Erarta Galleries Saint-Petersburg presents Before and After by Alexander Lufer, an exhibition that combines two of the artist's series - the earlier "Expensive Rugs" and arising from it new one - "Before and After". Without changing his identifiable photorealistic style, the author brought a new focus to his latest series - a game with the concept of "symmetry."
"Symmetry runs through the whole history of art from the ancient times until now. As a resilient matter, it existed before us and, most likely, will exist long time after we are gone.
There is a certain methodology of the symmetry’s impact on visual arts. Leonardo da Vinci’s experiments with reflection and symmetry are well-known; there is also a convincing theory about a secret mirrored code which hides mysterious messages in his works. However, matters of symmetry go back way beyond the times of Leonardo and are originated in ancient ornaments, namely in Neolithic era. Ancient human beings saw symmetry everywhere in nature.
All living beings and organisms are symmetrical. Is it not strange? Symmetry can be viewed as a certain characteristic of life which makes one look for the signs of life even in inanimate objects, such as sculptures and totems.
A human eye is repulsed not only by the obvious anti-symmetry, but also by perfect symmetry. This claim is an easy one to prove - one can take any sculptural imagery, an African mask or Roman portrait, cut it in halves and reflect one half in a mirror. The image will be ideal symmetry-wise but will be increasingly difficult to look at. However, if you reflect the second half right next to the first one, the uneasy feeling will disappear. It is a curious effect: the eye merges the two images in one and perceives it as a whole, like in a diptych.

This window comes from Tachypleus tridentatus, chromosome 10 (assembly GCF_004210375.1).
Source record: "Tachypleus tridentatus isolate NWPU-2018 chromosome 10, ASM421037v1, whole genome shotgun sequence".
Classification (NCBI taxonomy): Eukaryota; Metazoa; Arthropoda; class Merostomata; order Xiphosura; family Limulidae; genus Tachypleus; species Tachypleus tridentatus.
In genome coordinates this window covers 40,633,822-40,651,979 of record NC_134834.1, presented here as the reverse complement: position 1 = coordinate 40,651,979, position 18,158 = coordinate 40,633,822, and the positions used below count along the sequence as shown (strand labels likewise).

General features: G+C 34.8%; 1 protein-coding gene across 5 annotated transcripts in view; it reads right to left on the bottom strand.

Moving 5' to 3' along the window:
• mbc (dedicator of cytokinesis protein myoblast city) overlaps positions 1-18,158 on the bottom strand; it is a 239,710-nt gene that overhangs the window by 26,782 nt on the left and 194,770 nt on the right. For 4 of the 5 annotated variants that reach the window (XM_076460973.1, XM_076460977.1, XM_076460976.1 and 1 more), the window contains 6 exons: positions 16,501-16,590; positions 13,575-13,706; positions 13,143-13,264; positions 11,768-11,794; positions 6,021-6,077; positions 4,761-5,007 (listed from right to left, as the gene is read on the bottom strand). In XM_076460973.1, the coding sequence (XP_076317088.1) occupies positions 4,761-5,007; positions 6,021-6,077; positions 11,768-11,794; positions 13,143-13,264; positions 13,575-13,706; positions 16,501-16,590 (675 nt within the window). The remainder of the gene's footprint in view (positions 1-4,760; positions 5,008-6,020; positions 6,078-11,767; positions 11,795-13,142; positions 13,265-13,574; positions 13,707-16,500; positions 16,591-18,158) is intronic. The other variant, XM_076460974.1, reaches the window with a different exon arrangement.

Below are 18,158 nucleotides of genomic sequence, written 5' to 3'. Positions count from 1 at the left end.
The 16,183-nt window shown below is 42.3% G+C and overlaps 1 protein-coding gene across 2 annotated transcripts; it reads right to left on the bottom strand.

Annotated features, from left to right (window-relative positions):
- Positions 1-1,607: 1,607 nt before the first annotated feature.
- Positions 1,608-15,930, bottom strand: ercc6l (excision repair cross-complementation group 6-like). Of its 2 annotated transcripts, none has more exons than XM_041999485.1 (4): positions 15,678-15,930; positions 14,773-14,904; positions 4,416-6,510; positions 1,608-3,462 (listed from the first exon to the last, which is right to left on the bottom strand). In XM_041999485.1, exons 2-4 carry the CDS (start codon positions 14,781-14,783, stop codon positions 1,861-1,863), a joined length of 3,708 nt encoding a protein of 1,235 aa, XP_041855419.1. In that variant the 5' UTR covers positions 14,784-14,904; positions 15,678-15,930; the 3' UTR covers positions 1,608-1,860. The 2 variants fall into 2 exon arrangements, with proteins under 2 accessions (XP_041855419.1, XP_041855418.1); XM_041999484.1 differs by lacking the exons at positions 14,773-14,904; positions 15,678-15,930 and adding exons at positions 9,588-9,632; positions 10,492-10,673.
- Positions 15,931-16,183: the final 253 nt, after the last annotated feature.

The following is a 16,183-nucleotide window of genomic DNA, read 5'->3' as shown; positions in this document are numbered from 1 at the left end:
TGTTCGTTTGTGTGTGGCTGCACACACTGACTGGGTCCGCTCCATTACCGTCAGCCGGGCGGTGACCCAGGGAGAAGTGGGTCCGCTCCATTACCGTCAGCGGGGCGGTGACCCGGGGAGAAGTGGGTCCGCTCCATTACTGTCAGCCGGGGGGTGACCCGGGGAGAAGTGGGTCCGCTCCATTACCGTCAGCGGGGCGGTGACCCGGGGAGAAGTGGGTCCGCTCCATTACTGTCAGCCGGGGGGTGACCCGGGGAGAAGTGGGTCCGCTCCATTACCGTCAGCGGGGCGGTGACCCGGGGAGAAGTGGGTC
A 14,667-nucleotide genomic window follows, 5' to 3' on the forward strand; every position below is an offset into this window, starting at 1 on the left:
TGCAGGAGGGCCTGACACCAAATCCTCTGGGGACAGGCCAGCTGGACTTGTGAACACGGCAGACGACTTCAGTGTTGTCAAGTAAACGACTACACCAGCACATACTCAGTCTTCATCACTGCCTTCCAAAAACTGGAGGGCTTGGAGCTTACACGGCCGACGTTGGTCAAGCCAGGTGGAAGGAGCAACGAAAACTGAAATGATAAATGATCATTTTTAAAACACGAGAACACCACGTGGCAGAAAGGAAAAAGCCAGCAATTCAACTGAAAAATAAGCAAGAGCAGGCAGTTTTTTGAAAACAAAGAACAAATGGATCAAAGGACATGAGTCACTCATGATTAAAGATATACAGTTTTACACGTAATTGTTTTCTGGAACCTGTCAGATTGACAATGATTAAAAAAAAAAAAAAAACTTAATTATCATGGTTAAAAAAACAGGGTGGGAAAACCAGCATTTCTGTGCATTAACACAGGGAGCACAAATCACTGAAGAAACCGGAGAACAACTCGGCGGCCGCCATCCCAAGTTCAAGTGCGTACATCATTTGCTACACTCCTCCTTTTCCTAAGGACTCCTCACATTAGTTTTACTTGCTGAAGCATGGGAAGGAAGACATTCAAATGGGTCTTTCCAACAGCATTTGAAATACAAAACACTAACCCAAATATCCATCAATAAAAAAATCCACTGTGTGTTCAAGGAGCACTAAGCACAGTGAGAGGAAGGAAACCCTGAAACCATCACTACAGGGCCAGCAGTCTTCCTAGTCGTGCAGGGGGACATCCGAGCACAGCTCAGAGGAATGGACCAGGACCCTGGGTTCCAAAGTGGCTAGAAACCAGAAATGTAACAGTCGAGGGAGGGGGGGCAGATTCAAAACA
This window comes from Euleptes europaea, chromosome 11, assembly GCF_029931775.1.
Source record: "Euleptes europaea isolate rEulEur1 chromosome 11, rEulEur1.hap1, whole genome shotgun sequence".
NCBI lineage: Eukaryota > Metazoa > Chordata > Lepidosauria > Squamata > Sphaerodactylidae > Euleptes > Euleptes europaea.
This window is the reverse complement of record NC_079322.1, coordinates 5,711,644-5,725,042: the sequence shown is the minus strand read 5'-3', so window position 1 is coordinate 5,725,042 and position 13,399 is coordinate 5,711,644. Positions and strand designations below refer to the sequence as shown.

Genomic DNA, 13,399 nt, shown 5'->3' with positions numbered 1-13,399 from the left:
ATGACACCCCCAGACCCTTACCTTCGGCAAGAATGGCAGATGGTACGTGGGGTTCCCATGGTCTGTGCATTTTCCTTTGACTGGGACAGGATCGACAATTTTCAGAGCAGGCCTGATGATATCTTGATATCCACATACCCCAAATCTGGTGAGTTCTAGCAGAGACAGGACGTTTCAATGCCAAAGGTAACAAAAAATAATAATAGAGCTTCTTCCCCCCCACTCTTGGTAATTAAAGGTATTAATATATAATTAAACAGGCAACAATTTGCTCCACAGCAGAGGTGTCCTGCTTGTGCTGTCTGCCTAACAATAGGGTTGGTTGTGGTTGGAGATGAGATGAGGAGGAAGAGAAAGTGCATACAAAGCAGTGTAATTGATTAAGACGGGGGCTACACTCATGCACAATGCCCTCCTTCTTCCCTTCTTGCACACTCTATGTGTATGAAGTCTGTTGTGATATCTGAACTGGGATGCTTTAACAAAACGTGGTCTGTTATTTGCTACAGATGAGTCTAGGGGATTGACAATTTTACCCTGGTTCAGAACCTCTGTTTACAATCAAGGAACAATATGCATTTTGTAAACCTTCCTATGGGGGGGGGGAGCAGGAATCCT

Contemporaneity brought with it a fast-paced technological development which makes art face a dilemma about acceptance and rejection of high-tech progress in terms of artifact production. In the time both public and professional opinions are in this respect rather conservative; and any technological interference in creative process is considered rule-breaking.
One of the tasks of the series “Before and After” is to overcome the inner resistance of technology which is crucial to creation of symmetrical images. What is perceived as a fault will soon be an asset.
Any artifacts, being separated into two parts, which are consequently self-reflected, obtain an additional dimension in time. It happens because each part carries recognizable features belonging to the whole and consequently turns into an object which went through a certain evolution process.
By means of symmetrical separation a new object, which previously existed only in space, gains a new dimension, namely time. In these works time “appears” in the process of division and the subsequent synthesis.
All points made above shall be considered in order to achieve the ultimate understanding of the series. It is particularly true for a question of time materialization prompted by symmetrical divisions and reflections. It is easily comprehended through the states of past and present or as a barely perceptible moment between before and after." - Alexander Lufer
Wednesday - Monday
From 10am to 10pm